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What Are the Long-Term Effects of a Brain Injury?

Even a concussion can have lasting effects on your physical and mental health. As with any injury, however, the long-term effects of a brain injury will depend on its severity. The U.S. Government’s MedlinePlus classifies traumatic brain injuries (TBIs) as mild, moderate, and severe – and long-term effects are more common in moderate and severe injuries.

That being said, mild TBIs, like concussions, can make you more susceptible to future head injuries, and about 20% of people who suffer concussions experience post-concussion syndrome (symptoms lasting longer than 6 weeks). Additionally, the more head injuries you sustain, the more likely you are to suffer long-term consequences.

Symptoms of Traumatic Brain Injuries

After getting a TBI, you might lose consciousness for a few seconds or minutes, but some people do not lose consciousness at all.

Other symptoms of TBIs include:

  • Dizziness
  • Lightheadedness
  • Confusion
  • Headache
  • Blurred vision or tired eyes
  • Ringing in the ears
  • A bad taste in the mouth
  • Fatigue or lethargy
  • A change in sleep patterns
  • Behavioral or mood changes
  • Trouble with memory, concentration, attention, or thinking.

In mild TBIs, these symptoms typically clear up within a few weeks – and with plenty of rest. In moderate to severe TBIs, people may experience these symptoms for longer periods, as well as:

  • A headache that gets worse or does not go away
  • Repeated nausea and vomiting
  • Convulsions or seizures
  • Being unable to wake up from sleep
  • Dilation of the pupil
  • Slurred speech
  • Weakness or numbness in the arms or legs
  • Loss of coordination
  • Increased confusion, agitation, or restlessness

As the National Institute of Neurological Disorders and Stroke explains:

More serious head injuries may result in stupor, an unresponsive state, but one in which an individual can be aroused briefly by a strong stimulus, such as sharp pain; coma, a state in which an individual is totally unconscious, unresponsive, unaware, and unarousable; vegetative state, in which an individual is unconscious and unaware of his or her surroundings, but continues to have a sleep-wake cycle and periods of alertness; and a persistent vegetative state (PVS), in which an individual stays in a vegetative state for more than a month.”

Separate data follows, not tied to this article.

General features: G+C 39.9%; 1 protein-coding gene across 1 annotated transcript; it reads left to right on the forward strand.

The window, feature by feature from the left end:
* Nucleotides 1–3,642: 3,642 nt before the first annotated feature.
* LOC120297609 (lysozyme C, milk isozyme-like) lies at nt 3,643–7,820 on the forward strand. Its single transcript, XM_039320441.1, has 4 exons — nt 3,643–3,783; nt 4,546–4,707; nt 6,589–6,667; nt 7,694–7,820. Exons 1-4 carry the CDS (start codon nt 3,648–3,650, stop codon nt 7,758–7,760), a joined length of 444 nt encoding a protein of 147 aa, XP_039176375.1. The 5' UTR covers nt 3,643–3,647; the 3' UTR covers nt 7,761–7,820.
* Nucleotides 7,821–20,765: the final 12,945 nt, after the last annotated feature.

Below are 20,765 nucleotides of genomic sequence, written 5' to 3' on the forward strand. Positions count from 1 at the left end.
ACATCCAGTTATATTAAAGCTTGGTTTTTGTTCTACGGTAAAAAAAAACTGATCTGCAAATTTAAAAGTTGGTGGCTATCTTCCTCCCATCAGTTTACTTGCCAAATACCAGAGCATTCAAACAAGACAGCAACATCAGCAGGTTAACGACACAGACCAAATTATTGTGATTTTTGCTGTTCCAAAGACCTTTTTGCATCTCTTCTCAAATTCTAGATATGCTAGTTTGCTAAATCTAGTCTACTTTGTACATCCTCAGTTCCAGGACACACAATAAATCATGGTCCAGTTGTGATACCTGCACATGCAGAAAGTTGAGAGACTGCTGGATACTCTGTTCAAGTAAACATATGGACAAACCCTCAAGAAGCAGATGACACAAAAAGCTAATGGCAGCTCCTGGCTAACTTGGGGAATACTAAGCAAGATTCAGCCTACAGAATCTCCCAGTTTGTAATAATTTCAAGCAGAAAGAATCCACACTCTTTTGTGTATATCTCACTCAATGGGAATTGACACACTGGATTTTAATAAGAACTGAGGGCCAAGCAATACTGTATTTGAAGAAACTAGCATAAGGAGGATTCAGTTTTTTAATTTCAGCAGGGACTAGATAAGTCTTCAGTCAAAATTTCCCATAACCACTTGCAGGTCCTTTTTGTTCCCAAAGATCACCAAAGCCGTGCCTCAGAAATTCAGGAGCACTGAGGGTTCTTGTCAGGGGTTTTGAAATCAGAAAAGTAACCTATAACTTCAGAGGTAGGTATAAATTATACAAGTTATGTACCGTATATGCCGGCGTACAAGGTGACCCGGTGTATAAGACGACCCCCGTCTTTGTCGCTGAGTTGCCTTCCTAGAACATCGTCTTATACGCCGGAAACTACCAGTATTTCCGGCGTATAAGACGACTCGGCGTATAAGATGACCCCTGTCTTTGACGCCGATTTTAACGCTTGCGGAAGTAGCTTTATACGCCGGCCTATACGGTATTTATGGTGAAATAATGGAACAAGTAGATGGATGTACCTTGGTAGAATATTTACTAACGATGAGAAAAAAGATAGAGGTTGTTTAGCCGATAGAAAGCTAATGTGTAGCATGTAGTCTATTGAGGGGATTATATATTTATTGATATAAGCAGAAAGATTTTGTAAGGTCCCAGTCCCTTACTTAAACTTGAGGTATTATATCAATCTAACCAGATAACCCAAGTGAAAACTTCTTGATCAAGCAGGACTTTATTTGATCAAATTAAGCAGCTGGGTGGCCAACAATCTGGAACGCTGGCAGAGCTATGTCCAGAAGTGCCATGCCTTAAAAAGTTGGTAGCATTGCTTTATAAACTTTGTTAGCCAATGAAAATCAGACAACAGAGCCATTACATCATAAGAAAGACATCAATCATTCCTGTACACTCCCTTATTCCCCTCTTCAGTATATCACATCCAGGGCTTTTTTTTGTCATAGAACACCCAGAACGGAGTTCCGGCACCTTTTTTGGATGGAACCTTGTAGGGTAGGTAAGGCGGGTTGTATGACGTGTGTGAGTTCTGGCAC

Brain Injuries and Disabilities

In addition to the symptoms and conditions described above, many people suffer permanent disabilities as a result of traumatic brain injuries. People may have problems with thinking, memory, and reasoning, trouble with sensory processing, difficulties with communication, and mental health issues.

In some cases, someone may seem like a completely different person after suffering a head injury, and many people develop anxiety, depression, and other mental health conditions due to their head injuries.

Caring for yourself after a TBI is extremely important, and the correct medical care does not always come for free. Approximately half of the patients with TBIs require surgery to remove or repair ruptured blood vessels (hematomas) or bruised brain tissue (contusions), and many people require long-term medical attention and assistance.

If you suffered a brain injury through no fault of your own, you should not have to pay for the costs of recovery alone.

That’s why firms like The Dickinson Law Firm exist. Our small-by-design firm brings more than 40 years of combined legal experience to your case, and you will receive personal attention from both our attorneys.

We handle every case with the highest ethical standards, and we never charge legal fees unless we win.

Start preparing your case today by calling us at (770) 766-7739 or contacting us online for a free consultation.

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